BMC Seminar Wednesday, 21st October at 12:00 in Room 343 in Læknagarður
Speaker: Dr. Hildur H. Arnardóttir, former Postdoctoral Research Fellow at Harvard Medical School & Brigham and Women’s Hospital, Boston, MA, USA. Her overall research focus was on Structure-function relationship of novel bioactive lipid mediators, their pathways and cellular targets in promoting resolution of inflammation. She received her PhD 2011 in Biochemistry and Molecular Biology at University of Iceland, Reykjavik, Iceland in area of Nutritional Immunology. In November she will start as Marie Curie Fellow at the Center for Molecular Medicine, Department of Medicine, Karolinska Institute. Her research focus will be on resolution programs in aortic valvular inflammation and stenosis.
Title: Inflammation-Resolution programs: In aging and human milk
Abstract: A new genus of bioactive mediators, coined specialized proresolving lipid mediators (SPMs) that include the resolvins (Rv), protectins (PD) and maresins (MaR), were recently identified in resolving exudates. These are autacoids biosynthesized from essential fatty acids that actively promote resolution of inflammation. These are structurally distinct families that each display protective roles in experimental models, with defining actions in anti-inflammation (e.g., limit further neutrophil infiltration), pro-resolution (e.g., enhance macrophage clearance of apoptotic cells, debris and bacteria), tissue regeneration and pain reduction and provide a molecular basis for novel therapeutic approaches via promoting resolution. Here, we investigated endogenous resolution programs in aging, in human milk and the roles of SPM.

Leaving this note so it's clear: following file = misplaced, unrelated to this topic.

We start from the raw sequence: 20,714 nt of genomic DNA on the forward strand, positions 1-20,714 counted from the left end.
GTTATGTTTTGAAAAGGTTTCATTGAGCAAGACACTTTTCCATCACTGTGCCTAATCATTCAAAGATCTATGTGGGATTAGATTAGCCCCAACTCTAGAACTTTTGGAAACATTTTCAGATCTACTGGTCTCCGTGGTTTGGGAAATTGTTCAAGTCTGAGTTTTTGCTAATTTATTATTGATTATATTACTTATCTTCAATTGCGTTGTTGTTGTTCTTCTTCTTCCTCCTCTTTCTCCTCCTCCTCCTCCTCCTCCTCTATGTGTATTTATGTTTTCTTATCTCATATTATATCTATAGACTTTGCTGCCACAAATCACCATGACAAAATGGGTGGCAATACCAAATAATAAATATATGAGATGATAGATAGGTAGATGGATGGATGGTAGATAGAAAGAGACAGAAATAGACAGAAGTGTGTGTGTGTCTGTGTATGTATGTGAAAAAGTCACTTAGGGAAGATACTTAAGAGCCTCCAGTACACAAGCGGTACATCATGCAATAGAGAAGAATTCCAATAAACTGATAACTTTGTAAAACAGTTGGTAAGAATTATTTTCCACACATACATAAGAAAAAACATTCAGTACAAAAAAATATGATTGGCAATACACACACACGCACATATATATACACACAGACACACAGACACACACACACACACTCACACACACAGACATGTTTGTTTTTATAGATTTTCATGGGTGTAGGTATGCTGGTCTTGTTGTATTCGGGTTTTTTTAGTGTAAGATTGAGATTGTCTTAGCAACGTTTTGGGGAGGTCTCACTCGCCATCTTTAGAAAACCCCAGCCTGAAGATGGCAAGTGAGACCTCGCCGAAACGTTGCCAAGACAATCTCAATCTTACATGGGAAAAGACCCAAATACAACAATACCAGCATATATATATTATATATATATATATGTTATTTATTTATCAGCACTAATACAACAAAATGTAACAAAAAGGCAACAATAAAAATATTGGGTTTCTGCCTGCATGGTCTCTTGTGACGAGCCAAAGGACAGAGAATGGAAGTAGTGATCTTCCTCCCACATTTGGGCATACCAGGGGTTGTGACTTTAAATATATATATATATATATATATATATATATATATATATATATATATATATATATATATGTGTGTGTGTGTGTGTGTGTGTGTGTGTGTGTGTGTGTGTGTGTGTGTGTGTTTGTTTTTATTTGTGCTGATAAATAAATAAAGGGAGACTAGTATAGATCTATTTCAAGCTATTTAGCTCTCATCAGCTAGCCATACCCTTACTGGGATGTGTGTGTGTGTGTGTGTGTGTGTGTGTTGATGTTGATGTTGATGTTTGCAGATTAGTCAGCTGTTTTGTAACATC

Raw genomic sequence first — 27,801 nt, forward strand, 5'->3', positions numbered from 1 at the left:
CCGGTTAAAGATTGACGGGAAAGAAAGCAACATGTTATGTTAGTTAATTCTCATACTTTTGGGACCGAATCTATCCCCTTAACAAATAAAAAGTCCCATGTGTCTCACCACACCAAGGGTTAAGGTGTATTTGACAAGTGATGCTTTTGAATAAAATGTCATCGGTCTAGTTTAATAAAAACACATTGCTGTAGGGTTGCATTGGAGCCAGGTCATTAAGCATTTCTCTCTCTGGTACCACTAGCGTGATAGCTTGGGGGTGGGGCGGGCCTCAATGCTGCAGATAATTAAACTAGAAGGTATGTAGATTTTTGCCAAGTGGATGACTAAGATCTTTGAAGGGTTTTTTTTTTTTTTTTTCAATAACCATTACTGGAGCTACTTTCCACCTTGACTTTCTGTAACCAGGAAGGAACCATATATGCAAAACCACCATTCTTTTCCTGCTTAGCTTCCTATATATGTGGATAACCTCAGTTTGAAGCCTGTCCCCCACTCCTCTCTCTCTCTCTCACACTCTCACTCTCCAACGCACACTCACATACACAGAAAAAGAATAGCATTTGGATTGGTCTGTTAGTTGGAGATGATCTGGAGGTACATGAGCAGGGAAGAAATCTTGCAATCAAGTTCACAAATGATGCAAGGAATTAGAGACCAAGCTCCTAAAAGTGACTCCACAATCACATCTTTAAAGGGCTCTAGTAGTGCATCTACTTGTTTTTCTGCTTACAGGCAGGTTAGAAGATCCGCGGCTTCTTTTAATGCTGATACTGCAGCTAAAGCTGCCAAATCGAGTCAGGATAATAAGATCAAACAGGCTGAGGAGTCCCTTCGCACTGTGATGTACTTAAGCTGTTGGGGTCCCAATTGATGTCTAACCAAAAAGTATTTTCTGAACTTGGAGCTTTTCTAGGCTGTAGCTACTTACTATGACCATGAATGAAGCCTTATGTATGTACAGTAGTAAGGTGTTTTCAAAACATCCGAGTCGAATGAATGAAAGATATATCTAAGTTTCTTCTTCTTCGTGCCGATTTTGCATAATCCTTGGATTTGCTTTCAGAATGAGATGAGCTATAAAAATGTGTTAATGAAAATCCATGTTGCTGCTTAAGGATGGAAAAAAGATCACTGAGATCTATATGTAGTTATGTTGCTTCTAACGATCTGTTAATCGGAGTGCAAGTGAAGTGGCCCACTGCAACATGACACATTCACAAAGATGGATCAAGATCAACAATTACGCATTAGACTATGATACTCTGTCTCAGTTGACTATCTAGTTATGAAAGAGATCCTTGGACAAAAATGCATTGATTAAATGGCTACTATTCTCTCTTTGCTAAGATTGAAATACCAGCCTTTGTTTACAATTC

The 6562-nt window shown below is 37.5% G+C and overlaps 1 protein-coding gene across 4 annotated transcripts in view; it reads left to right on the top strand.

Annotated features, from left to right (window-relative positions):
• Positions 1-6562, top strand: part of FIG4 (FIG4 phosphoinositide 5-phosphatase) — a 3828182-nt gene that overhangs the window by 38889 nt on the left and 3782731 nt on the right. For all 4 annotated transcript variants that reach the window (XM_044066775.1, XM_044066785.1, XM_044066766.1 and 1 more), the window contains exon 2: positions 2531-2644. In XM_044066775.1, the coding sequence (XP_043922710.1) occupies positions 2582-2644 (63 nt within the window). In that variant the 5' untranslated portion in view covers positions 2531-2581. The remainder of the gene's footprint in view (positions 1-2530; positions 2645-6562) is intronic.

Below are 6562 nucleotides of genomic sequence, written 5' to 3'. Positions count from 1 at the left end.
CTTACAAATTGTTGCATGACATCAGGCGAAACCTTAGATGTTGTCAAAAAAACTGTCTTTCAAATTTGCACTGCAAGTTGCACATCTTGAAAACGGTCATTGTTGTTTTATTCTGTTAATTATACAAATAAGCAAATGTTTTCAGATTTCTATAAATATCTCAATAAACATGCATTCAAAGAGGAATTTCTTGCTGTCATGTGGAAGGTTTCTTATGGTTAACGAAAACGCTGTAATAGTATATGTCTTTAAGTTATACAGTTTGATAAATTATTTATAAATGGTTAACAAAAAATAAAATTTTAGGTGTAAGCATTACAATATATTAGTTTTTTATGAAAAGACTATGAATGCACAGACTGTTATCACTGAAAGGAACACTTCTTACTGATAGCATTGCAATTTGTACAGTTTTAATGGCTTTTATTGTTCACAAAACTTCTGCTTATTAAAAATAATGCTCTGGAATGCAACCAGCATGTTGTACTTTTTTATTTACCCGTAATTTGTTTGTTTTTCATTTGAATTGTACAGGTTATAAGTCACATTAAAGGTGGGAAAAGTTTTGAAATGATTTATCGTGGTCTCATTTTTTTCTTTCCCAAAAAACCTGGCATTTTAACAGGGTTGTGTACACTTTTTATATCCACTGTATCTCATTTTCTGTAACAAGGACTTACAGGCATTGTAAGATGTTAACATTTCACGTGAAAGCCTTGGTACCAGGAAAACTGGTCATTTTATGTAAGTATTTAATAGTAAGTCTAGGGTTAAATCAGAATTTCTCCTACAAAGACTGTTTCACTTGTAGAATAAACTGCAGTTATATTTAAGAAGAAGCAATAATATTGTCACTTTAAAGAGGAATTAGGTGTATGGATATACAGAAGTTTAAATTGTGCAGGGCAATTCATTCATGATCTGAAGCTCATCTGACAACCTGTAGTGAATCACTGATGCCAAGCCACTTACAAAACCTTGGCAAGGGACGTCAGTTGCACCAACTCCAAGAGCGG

Aging is associated with chronic, low-grade inflammation leading to progressive physiological decline. Using a self-resolving peritonitis and resolution indices coupled with liquid chromatography tandem masspectrometry (LC-MS-MS)-based lipid mediator (LM) metabololipidomic profiling we uncovered an unappreciated aberrant endogenous resolution program during acute inflammation in aged mice that was associated with deregulation of local SPM levels. These included RvD1, PD1 and MaR1. Increased availability of SPM precursors enhanced endogenous resolution programs in vivo that correlated with increased RvD1 and RvD3. Novel Resolvin-nanoproresolving medicines (NPRM), containing 17R-RvD1 and 17R-RvD3, constructed from reprogrammed monocyte-microparticles reduced the exacerbated inflammatory response in aged mice. Hence, implicating a role for SPM in modulating aged-associated inflammation and rescuing failed resolution in aged mice.
Owing to the immaturity of the immune system in newborns, they have enhanced susceptibility to excessive inflammation and infection. Here we present evidence for new immunoresolving properties of human milk. Using rigorous LC-MS-MS-based LM-SPM metabololipidomics we found that human milk contains chemical signals with pro-resolving actions, namely limiting neutrophil trafficking and microbial phagocytosis in vivo as well as enhancing phagocytosis of apoptotic neutrophils (efferocytosis) and bacterial containment with human macrophages. These actions were attributed to the pro-resolving LM-SPM signature profile of identified bioactive mediators that included D-series resolvins (e.g. 17R-RvD1, RvD2, RvD3, 17R-RvD3 and RvD4), protectins (PD1 and 17R-PD1), maresins (MaR1), E-series resolvins (e.g. RvE2 and RvE3) and lipoxins (e.g. 17R-LXA4 and LXB4). Mastitis human milk gave altered LM-SPM profile with higher eicosanoids (e.g. LTB4, PGF2α, TxB2), lower SPM levels and reduced ability to accelerate resolution. Taken together these findings provide evidence for bioactive resolution signals in human milk that are linked to homeostasis, resolution of inflammation and innate host responses, describing a potentially novel mechanism in maternal-infant biochemical imprinting.